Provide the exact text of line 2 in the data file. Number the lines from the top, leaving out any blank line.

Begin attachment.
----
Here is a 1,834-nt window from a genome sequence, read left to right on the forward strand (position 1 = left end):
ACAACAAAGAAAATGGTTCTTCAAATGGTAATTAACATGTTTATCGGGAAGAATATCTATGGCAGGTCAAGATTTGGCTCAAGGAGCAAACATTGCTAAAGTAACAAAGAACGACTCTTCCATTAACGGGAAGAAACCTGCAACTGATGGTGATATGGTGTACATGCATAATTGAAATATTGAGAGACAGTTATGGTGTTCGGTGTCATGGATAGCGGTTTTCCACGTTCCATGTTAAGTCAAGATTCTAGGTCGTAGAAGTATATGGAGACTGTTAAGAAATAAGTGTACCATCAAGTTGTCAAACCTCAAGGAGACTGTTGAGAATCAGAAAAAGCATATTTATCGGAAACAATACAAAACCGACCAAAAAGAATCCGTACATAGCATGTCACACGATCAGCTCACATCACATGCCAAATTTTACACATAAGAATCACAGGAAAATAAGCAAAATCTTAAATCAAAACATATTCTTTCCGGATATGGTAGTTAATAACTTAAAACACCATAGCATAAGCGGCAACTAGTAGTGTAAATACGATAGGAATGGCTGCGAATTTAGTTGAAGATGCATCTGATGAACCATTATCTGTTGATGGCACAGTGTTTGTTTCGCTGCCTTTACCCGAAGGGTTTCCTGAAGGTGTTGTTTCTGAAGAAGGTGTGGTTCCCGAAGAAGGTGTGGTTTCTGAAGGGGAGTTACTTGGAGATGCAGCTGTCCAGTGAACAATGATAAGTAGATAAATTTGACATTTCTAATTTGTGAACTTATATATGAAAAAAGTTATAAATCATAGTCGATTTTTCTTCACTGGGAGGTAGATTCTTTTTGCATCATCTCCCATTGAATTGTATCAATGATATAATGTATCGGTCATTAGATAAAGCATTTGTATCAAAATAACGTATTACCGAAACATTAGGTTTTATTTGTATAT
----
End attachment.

ACAACAAAGAAAATGGTTCTTCAAATGGTAATTAACATGTTTATCGGGAAGAATATCTATGGCAGGTCAAGATTTGGCTCAAGGAGCAAACATTGCTAAAGTAACAAAGAACGACTCTTCCATTAACGGGAAGAAACCTGCAACTGATGGTGATATGGTGTACATGCATAATTGAAATATTGAGAGACAGTTATGGTGTTCGGTGTCATGGATAGCGGTTTTCCACGTTCCATGTTAAGTCAAGATTCTAGGTCGTAGAAGTATATGGAGACTGTTAAGAAATAAGTGTACCATCAAGTTGTCAAACCTCAAGGAGACTGTTGAGAATCAGAAAAAGCATATTTATCGGAAACAATACAAAACCGACCAAAAAGAATCCGTACATAGCATGTCACACGATCAGCTCACATCACATGCCAAATTTTACACATAAGAATCACAGGAAAATAAGCAAAATCTTAAATCAAAACATATTCTTTCCGGATATGGTAGTTAATAACTTAAAACACCATAGCATAAGCGGCAACTAGTAGTGTAAATACGATAGGAATGGCTGCGAATTTAGTTGAAGATGCATCTGATGAACCATTATCTGTTGATGGCACAGTGTTTGTTTCGCTGCCTTTACCCGAAGGGTTTCCTGAAGGTGTTGTTTCTGAAGAAGGTGTGGTTCCCGAAGAAGGTGTGGTTTCTGAAGGGGAGTTACTTGGAGATGCAGCTGTCCAGTGAACAATGATAAGTAGATAAATTTGACATTTCTAATTTGTGAACTTATATATGAAAAAAGTTATAAATCATAGTCGATTTTTCTTCACTGGGAGGTAGATTCTTTTTGCATCATCTCCCATTGAATTGTATCAATGATATAATGTATCGGTCATTAGATAAAGCATTTGTATCAAAATAACGTATTACCGAAACATTAGGTTTTATTTGTATAT